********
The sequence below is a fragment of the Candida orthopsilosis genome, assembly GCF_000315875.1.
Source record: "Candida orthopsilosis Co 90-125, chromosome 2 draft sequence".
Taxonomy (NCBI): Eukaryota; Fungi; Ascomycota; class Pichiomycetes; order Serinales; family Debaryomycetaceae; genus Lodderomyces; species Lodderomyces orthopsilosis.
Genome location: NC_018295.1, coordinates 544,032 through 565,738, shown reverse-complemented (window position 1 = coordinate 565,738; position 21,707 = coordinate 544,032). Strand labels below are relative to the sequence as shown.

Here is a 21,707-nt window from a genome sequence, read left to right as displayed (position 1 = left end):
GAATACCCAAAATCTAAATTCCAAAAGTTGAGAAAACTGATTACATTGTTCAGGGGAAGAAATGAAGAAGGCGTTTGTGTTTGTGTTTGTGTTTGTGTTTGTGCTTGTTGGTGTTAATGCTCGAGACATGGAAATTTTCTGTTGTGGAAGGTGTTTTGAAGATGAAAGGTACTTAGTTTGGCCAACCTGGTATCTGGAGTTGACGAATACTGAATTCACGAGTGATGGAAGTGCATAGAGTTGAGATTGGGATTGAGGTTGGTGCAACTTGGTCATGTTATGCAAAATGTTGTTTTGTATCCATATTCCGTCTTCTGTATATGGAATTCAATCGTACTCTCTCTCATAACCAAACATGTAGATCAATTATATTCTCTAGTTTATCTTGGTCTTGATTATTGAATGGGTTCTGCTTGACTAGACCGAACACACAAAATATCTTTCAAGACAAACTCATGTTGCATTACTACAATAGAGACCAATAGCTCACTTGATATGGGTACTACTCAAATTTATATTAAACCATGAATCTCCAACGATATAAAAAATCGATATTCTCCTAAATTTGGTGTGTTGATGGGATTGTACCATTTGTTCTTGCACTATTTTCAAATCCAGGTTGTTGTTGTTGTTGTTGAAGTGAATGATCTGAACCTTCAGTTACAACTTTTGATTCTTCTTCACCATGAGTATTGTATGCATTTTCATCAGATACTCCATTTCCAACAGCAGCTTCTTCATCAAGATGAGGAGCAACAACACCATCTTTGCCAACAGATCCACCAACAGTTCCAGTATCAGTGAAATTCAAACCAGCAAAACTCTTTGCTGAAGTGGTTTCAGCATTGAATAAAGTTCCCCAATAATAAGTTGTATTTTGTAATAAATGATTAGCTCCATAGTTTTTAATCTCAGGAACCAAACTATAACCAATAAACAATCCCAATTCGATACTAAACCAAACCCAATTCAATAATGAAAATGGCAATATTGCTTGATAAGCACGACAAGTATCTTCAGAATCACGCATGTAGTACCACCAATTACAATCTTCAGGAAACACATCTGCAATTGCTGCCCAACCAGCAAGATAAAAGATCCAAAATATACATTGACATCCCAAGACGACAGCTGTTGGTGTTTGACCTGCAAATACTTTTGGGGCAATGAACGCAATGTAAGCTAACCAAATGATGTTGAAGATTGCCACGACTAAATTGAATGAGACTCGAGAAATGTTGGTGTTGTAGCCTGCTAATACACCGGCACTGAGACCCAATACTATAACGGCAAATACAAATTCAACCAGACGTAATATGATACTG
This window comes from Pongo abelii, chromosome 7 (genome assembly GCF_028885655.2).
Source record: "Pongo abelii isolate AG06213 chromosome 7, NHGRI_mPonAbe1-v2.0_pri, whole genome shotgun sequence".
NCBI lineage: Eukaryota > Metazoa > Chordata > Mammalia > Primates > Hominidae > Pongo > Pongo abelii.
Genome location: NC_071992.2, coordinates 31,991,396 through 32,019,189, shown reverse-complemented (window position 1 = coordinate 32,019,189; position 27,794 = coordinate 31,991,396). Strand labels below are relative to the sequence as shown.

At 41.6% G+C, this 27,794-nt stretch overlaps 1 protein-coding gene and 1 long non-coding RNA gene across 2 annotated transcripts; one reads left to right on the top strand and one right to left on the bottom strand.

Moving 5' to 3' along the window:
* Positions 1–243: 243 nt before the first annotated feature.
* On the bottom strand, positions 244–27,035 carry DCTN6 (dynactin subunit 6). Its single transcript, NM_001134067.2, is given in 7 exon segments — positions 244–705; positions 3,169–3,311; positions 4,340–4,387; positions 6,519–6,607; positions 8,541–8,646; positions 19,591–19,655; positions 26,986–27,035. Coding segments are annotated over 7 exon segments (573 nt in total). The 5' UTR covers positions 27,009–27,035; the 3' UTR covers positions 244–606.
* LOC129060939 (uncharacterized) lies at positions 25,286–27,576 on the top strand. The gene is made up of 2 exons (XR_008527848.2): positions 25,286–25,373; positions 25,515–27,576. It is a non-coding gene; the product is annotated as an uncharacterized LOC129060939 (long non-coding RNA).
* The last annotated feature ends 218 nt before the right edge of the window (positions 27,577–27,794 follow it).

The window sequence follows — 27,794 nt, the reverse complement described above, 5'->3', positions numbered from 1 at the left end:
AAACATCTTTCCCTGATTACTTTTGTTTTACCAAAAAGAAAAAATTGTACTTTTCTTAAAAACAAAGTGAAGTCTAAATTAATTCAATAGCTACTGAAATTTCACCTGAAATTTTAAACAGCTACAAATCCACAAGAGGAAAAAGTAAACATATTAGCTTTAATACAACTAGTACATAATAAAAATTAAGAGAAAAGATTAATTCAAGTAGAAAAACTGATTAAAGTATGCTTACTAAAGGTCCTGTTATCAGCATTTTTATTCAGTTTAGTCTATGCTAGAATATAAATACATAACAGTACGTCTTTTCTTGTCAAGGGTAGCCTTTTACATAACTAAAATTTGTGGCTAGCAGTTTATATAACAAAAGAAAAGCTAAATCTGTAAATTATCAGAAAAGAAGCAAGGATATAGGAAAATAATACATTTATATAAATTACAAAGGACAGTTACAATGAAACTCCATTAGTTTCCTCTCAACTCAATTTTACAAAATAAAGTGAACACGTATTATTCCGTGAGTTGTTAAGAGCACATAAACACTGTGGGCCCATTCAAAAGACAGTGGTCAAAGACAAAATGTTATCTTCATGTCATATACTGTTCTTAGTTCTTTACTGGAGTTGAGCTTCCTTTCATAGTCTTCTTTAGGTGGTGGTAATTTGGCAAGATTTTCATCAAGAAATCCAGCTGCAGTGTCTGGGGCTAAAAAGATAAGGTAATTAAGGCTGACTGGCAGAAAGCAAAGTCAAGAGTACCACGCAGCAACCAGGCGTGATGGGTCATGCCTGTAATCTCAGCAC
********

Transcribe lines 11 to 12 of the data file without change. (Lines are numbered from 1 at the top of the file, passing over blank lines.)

At 41.6% G+C, this 27,794-nt stretch overlaps 1 protein-coding gene and 1 long non-coding RNA gene across 2 annotated transcripts; one reads left to right on the top strand and one right to left on the bottom strand.

Moving 5' to 3' along the window: